Dr. Tang has published many peer-reviewed articles in high profile journals, received substantial National Institutes of Health (NIH) grant support, contributed actively to the teaching of graduate students and postdoctoral fellows, served on several university committees and reviewed many manuscripts for leading journals.
Dr. Tang’s primary research interest has been in the molecular mechanisms of general anesthesia, a century-long medical practice that is undefined functionally at the molecular and cellular level. Her investigations have focused on the molecular nature of general anesthetic interaction with transmembrane (TM) channel proteins and model peptides. She has combined the use of various biophysical approaches, notably the state-of-the-art high-resolution nuclear magnetic resonance (NMR) spectroscopy, circular dichroism (CD), and molecular dynamics simulations, to elucidate general anesthetic effects on the structures and dynamics of TM channels.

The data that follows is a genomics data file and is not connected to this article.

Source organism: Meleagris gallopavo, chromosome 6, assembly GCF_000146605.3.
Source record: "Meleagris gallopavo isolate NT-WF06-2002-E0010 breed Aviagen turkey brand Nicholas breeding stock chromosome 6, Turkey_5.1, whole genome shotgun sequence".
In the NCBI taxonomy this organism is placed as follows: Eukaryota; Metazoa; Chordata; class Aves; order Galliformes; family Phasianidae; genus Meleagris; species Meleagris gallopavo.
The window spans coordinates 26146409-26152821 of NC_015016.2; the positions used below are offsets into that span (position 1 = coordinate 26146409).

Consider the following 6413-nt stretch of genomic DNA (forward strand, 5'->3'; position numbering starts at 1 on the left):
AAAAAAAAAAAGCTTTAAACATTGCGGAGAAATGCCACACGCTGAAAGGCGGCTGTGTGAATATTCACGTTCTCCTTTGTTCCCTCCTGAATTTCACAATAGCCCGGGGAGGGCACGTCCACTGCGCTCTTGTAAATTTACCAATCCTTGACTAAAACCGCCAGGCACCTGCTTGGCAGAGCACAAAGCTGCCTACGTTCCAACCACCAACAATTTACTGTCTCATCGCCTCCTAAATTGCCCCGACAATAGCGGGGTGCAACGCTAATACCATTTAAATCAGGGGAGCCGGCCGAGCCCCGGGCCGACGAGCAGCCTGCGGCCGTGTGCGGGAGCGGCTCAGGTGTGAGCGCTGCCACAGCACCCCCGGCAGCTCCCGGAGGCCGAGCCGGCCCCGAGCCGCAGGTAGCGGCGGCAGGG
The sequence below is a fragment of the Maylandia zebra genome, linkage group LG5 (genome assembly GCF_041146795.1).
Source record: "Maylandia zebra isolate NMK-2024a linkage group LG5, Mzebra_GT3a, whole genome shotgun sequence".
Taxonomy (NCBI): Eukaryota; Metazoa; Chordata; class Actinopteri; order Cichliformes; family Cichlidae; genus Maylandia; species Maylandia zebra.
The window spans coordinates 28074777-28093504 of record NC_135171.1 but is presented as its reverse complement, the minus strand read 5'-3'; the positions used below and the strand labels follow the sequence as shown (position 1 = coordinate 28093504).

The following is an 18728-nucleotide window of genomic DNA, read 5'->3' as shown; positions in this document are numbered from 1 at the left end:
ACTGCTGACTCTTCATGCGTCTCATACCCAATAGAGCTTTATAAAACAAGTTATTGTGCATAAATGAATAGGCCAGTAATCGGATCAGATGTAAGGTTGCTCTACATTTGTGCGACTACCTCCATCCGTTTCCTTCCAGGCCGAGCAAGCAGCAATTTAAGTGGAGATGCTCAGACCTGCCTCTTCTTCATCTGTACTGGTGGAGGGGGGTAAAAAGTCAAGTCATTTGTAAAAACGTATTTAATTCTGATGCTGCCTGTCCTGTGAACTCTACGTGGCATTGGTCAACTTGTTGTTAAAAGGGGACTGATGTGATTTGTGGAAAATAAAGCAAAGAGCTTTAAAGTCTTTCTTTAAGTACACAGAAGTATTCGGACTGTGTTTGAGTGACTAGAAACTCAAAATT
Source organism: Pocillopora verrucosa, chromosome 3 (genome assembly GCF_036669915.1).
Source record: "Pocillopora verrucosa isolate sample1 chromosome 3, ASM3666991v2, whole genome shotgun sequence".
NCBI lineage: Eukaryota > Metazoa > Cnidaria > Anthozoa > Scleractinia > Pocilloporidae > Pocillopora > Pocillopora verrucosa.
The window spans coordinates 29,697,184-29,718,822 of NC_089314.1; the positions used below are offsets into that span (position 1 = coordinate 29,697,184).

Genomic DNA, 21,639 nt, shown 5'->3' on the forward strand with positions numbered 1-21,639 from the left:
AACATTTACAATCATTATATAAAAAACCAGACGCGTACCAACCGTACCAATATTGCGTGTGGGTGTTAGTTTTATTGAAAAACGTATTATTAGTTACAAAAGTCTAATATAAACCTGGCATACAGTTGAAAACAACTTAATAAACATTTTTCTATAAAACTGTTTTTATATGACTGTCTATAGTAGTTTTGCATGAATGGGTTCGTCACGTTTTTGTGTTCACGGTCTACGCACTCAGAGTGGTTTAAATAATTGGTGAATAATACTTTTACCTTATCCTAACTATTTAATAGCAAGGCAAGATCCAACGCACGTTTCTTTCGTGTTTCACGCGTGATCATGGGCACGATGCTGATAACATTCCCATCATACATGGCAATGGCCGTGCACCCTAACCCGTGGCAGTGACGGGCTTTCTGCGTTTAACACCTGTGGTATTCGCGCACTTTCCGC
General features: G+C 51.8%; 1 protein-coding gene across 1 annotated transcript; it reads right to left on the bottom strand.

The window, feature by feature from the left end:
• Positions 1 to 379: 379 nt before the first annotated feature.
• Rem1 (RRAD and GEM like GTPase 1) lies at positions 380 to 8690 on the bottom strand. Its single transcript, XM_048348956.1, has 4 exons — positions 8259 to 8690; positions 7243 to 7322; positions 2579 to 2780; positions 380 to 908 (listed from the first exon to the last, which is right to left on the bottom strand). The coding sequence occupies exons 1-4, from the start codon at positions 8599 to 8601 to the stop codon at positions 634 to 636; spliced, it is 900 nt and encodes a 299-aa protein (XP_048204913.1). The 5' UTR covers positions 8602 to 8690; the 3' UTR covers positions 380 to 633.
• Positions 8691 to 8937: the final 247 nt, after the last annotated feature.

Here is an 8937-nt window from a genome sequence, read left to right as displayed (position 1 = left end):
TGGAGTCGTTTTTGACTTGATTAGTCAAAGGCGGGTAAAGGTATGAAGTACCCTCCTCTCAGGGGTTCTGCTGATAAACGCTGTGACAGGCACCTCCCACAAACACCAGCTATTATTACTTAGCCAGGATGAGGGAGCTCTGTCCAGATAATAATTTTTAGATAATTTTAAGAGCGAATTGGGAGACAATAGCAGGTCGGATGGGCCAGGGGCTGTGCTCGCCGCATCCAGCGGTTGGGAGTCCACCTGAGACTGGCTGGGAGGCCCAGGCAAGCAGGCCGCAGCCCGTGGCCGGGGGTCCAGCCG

Dr. Tang has published 40 peer-reviewed original papers, of which 28 are from the work done at the University of Pittsburgh after she became a faculty member. In addition, she has published more than 60 peer-reviewed abstracts in meeting proceedings and society journals (e.g., Anesthesiology, Biophysical Journal) since 1993.
She has spoken at the Association of University Anesthesiologists meeting, the International Conference on Molecular and Basic Mechanisms of Anesthesia and an international workshop on anesthetic and alcohol mechanisms.
Dr. Tang has served as a reviewer for numerous journals, including Anesthesiology, Pharmacology, Molecular Pharmacology, and Biophysical Journal.
Dr. Tang received her Ph.D. in chemistry from the State University of New York at Stony Brook and has done post-doctoral work at the University of California at Berkeley and Lawrence Berkeley National Laboratory at the University of Pittsburgh School of Medicine. She received her undergraduate degree from the University of Science and Technology of China.